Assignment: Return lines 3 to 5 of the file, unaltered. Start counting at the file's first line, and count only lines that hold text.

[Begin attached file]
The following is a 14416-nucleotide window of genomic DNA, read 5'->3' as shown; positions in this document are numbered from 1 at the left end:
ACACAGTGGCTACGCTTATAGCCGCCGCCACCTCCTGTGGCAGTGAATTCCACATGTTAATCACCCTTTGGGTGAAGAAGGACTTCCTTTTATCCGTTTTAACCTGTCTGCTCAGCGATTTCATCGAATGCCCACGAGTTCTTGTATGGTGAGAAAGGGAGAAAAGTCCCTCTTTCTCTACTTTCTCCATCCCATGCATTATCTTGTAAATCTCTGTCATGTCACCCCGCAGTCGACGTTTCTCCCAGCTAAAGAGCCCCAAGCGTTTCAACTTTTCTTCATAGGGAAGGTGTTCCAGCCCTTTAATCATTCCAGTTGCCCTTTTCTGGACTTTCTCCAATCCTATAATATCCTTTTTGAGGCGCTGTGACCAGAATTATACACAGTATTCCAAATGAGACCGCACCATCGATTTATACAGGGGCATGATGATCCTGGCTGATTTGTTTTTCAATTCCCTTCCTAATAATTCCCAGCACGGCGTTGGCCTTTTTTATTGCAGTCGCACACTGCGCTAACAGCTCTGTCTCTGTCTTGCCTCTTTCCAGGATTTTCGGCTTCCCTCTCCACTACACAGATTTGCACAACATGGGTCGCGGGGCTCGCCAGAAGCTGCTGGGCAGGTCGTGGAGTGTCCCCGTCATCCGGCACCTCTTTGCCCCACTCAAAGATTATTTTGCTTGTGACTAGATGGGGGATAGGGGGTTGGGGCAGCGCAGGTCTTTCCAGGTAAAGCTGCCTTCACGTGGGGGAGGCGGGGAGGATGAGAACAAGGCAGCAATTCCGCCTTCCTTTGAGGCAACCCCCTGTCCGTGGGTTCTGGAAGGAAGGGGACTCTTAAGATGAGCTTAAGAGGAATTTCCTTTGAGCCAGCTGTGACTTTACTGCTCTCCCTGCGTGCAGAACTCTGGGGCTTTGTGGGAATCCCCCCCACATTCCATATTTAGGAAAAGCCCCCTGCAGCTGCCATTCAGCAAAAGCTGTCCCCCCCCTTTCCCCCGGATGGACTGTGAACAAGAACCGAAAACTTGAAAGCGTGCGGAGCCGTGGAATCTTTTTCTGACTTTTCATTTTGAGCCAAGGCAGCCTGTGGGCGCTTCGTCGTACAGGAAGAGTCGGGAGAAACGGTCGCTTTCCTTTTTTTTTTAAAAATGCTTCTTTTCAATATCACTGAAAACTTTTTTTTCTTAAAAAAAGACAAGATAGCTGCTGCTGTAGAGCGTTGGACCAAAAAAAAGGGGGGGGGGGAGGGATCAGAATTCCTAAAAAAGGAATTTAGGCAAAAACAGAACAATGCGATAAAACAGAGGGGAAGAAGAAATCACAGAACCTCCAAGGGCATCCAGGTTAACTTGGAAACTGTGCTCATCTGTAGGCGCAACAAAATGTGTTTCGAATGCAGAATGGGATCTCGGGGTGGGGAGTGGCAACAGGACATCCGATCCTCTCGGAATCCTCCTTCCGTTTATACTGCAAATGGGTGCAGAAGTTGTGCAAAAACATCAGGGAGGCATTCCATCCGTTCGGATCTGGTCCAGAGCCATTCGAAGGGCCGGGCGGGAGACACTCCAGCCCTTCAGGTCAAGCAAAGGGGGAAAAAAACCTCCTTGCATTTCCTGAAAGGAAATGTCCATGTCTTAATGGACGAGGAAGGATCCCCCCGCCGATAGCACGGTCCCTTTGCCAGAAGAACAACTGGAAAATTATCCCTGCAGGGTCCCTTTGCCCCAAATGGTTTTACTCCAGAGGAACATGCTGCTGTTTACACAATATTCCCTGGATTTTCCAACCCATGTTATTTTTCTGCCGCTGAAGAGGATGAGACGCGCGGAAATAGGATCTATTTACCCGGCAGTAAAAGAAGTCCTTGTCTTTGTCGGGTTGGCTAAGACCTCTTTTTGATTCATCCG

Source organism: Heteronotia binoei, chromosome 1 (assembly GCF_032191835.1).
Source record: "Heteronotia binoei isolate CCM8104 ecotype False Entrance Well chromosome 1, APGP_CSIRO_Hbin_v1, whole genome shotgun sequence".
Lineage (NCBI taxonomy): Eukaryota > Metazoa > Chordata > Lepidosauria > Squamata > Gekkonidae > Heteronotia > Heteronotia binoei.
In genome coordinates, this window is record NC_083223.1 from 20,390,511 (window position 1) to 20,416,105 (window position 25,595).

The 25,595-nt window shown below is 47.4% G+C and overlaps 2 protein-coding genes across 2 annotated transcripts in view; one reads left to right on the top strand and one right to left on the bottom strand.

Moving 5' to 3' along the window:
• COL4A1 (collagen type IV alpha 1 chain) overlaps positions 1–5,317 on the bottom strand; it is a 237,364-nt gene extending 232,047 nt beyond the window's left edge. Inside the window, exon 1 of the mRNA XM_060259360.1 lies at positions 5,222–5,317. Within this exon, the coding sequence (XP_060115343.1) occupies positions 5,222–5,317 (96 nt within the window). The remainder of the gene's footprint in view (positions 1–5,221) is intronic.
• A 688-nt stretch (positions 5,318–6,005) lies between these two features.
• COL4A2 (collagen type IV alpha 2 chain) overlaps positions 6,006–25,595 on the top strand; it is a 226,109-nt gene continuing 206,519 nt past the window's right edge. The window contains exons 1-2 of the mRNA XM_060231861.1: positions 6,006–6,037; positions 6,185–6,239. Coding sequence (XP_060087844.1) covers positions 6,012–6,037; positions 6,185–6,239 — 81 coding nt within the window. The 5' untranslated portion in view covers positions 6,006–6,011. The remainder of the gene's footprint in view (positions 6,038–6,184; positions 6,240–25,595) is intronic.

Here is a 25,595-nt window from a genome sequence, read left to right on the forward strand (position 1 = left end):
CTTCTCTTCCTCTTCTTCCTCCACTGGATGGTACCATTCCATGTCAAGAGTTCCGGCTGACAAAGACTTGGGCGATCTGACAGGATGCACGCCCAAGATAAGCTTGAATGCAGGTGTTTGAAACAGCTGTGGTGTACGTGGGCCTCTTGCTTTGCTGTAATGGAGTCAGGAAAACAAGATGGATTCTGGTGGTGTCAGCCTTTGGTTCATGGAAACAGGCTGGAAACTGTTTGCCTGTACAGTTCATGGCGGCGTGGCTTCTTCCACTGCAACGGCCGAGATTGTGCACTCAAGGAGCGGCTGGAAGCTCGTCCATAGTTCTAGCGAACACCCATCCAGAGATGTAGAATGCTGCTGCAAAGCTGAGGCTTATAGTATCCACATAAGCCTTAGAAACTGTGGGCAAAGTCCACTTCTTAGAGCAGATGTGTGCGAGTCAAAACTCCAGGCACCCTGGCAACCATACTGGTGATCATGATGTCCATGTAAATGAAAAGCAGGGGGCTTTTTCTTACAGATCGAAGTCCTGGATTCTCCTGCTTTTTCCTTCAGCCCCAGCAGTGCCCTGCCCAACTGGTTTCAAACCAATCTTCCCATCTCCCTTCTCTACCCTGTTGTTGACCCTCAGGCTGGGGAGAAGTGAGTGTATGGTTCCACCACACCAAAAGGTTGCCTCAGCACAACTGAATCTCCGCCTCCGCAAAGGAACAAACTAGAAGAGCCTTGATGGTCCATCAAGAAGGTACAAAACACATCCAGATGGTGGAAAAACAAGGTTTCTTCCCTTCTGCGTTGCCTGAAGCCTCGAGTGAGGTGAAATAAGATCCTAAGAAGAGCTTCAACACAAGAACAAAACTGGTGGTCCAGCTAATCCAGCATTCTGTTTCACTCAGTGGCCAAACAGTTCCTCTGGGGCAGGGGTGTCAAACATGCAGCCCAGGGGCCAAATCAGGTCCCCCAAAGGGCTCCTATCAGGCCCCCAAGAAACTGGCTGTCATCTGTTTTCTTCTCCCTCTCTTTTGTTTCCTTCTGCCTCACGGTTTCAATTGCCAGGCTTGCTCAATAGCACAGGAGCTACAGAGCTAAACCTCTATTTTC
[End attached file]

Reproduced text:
Source organism: Heteronotia binoei, chromosome 1 (assembly GCF_032191835.1).
Source record: "Heteronotia binoei isolate CCM8104 ecotype False Entrance Well chromosome 1, APGP_CSIRO_Hbin_v1, whole genome shotgun sequence".
Lineage (NCBI taxonomy): Eukaryota > Metazoa > Chordata > Lepidosauria > Squamata > Gekkonidae > Heteronotia > Heteronotia binoei.